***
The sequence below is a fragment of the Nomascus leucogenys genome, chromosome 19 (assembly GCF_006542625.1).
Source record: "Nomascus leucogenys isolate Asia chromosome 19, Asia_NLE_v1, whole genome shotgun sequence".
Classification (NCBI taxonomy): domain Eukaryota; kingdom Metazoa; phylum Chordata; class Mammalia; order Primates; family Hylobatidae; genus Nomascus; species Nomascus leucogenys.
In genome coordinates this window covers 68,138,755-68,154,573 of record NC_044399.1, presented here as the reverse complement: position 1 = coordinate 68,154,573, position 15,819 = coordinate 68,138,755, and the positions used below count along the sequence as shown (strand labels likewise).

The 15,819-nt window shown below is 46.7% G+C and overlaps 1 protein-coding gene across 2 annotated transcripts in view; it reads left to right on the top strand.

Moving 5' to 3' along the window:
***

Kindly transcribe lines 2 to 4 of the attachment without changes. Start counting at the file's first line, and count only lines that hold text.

Source record: "Nomascus leucogenys isolate Asia chromosome 19, Asia_NLE_v1, whole genome shotgun sequence".
Classification (NCBI taxonomy): domain Eukaryota; kingdom Metazoa; phylum Chordata; class Mammalia; order Primates; family Hylobatidae; genus Nomascus; species Nomascus leucogenys.
In genome coordinates this window covers 68,138,755-68,154,573 of record NC_044399.1, presented here as the reverse complement: position 1 = coordinate 68,154,573, position 15,819 = coordinate 68,138,755, and the positions used below count along the sequence as shown (strand labels likewise).